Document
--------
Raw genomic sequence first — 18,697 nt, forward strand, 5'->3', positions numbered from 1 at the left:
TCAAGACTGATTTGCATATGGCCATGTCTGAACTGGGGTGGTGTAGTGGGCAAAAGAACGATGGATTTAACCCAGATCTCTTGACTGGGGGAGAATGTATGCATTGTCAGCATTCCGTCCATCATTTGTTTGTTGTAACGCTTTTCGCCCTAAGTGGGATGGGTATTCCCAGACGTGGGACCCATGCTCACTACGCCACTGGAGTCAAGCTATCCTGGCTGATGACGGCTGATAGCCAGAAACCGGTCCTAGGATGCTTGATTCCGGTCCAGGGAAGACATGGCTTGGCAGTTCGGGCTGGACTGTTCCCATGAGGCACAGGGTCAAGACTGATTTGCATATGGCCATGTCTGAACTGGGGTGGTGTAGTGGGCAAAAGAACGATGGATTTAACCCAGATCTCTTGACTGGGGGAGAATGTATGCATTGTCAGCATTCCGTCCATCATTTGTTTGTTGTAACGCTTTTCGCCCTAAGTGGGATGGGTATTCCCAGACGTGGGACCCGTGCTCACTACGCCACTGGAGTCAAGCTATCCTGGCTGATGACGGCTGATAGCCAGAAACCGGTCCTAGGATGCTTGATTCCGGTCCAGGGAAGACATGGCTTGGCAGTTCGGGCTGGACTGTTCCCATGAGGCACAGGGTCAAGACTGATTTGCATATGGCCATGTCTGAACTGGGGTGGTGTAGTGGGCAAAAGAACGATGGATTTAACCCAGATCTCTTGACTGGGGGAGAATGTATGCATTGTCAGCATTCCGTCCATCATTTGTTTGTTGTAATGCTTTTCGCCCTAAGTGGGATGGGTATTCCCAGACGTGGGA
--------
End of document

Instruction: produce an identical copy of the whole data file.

Raw genomic sequence first — 18,697 nt, forward strand, 5'->3', positions numbered from 1 at the left:
TCAAGACTGATTTGCATATGGCCATGTCTGAACTGGGGTGGTGTAGTGGGCAAAAGAACGATGGATTTAACCCAGATCTCTTGACTGGGGGAGAATGTATGCATTGTCAGCATTCCGTCCATCATTTGTTTGTTGTAACGCTTTTCGCCCTAAGTGGGATGGGTATTCCCAGACGTGGGACCCATGCTCACTACGCCACTGGAGTCAAGCTATCCTGGCTGATGACGGCTGATAGCCAGAAACCGGTCCTAGGATGCTTGATTCCGGTCCAGGGAAGACATGGCTTGGCAGTTCGGGCTGGACTGTTCCCATGAGGCACAGGGTCAAGACTGATTTGCATATGGCCATGTCTGAACTGGGGTGGTGTAGTGGGCAAAAGAACGATGGATTTAACCCAGATCTCTTGACTGGGGGAGAATGTATGCATTGTCAGCATTCCGTCCATCATTTGTTTGTTGTAACGCTTTTCGCCCTAAGTGGGATGGGTATTCCCAGACGTGGGACCCGTGCTCACTACGCCACTGGAGTCAAGCTATCCTGGCTGATGACGGCTGATAGCCAGAAACCGGTCCTAGGATGCTTGATTCCGGTCCAGGGAAGACATGGCTTGGCAGTTCGGGCTGGACTGTTCCCATGAGGCACAGGGTCAAGACTGATTTGCATATGGCCATGTCTGAACTGGGGTGGTGTAGTGGGCAAAAGAACGATGGATTTAACCCAGATCTCTTGACTGGGGGAGAATGTATGCATTGTCAGCATTCCGTCCATCATTTGTTTGTTGTAATGCTTTTCGCCCTAAGTGGGATGGGTATTCCCAGACGTGGGA